Gov. Roy Cooper has appointed Surf City Mayor Zander Guy as the new chairman of the N.C. Alcoholic Beverage Control Commission.
Guy announced his resignation as mayor to take the job on Friday morning and said he’ll start work Monday, according to the Wilmington Star-News. The position has a salary of $113,456, the Star-News reported.
Guy has served as mayor since 1999 in Surf City, which is the beach town at the center of Topsail Island in Pender County. He’d served as an ABC Commission member during Gov. Bev Perdue’s administration.
Guy is also a real-estate agent and developer who served three months in prison in 1990 on a conviction for fraudulently billing clients of his insurance agency for nearly $16,000. He was serving a three-year sentence when then-Gov. Jim Martin commuted the sentence and later pardoned him.
Guy had served as Jacksonville mayor prior to the conviction, and his father, A.D. Guy, was a former state senator. Guy told The News & Observer in 2009 when he was first appointed to the ABC Commission that “I’m ashamed of that (crime) and I can’t change it.”
Guy will replace former Gov. Pat McCrory’s ABC Commission chairman, former Lt. Gov. Jim Gardner, who resigned last month. Cooper, a Democrat, defeated McCrory, a Republican, in the November election.
The N.C. Republican Party issued a statement Friday afternoon criticizing Cooper’s choice. “Really? Gov. Roy Cooper is replacing the Honorable Lt. Gov. Jim Gardner with a convicted felon who will oversee staffers and a large state budget?” vice-chairwoman Michele Nix said in a news release. “Certainly Gov. Cooper understands that his appointments are a reflection of his own values and those of his constituents.”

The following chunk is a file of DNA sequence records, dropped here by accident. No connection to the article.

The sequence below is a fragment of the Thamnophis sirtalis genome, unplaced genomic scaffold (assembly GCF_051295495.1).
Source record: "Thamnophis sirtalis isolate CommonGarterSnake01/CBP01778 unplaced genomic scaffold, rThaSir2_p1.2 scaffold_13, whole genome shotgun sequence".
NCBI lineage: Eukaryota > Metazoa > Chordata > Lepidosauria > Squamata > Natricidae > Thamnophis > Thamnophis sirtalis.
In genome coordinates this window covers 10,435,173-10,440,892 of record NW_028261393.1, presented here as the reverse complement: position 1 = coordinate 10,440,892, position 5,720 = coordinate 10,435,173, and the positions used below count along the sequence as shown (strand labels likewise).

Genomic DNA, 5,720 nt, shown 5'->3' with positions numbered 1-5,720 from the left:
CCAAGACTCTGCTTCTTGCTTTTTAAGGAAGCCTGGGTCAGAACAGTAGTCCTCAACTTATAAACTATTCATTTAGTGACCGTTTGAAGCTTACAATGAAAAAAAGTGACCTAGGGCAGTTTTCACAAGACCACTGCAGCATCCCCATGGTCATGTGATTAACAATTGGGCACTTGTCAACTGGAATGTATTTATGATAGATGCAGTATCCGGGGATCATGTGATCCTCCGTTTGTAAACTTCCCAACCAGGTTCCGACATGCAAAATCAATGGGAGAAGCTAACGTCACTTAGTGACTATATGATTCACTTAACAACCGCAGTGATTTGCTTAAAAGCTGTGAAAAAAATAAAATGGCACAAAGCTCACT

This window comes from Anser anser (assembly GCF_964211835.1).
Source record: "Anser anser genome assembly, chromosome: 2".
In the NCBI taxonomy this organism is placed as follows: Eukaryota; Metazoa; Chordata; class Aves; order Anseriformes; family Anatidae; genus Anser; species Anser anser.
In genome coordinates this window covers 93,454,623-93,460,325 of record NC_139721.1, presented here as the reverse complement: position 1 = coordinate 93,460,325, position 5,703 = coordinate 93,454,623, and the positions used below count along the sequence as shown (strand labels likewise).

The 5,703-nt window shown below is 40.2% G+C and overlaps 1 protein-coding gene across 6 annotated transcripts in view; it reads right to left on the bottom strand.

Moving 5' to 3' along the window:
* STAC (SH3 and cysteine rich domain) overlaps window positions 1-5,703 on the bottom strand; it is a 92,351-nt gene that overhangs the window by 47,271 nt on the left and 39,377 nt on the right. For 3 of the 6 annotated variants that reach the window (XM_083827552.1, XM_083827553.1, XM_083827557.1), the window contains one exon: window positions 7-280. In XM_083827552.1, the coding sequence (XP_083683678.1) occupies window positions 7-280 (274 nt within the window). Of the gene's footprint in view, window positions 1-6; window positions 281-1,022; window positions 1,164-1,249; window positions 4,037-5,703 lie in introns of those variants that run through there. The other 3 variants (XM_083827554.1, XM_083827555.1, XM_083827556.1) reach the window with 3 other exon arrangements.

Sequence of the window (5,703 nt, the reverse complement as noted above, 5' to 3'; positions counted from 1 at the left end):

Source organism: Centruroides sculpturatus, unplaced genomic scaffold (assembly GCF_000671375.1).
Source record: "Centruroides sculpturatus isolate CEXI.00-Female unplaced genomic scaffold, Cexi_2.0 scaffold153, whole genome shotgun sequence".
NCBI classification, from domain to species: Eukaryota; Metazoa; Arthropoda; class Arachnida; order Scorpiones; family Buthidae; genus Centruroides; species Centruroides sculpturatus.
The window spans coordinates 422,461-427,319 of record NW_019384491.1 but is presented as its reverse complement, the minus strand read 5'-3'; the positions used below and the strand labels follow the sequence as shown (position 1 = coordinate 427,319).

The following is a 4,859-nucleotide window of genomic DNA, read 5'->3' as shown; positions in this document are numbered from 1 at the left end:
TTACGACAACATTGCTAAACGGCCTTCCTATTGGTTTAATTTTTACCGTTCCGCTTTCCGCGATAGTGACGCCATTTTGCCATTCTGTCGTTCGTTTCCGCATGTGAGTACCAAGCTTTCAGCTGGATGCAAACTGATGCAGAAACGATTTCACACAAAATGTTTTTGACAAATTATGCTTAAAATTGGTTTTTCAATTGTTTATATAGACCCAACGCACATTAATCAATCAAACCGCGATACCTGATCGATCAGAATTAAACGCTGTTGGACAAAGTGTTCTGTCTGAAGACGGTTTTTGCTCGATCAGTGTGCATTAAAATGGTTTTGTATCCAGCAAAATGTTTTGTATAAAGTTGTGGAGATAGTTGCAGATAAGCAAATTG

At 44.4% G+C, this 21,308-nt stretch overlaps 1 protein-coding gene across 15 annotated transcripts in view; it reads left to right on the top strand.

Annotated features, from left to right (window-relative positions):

Cooper also announced several other appointments Friday:
Ethics Commission chair: Cooper has appointed longtime Ethics Commisioner Jane Finch, a Democrat who has served on the commission and its predecessor board since 1993. She’ll replace Republican John Branch, who was appointed by McCrory in December.
But Finch’s appointment could face legal questions amid Cooper’s lawsuit challenging a law from the December special session that combines the Ethics Commission and State Board of Elections.
While Cooper contends that court orders are preventing the law from taking effect – a scenario that would allow the governor to make appointments – Senate leader Phil Berger said Thursday that an N.C. Court of Appeals order means that the state doesn’t currently have an Ethics Commission.
Lottery Commission chair: Cooper picked Courtney Crowder, a lobbyist who previously served as legislative director and senior adviser to Perdue.
Arts Council chair: Cooper named Stephen Hill, who is director and vice president for Hillco, Ltd., and has been serving as a board member for the Arts Council.
“I am confident these leaders will serve our great state with distinction, and I am grateful for their service,” Cooper said in a news release.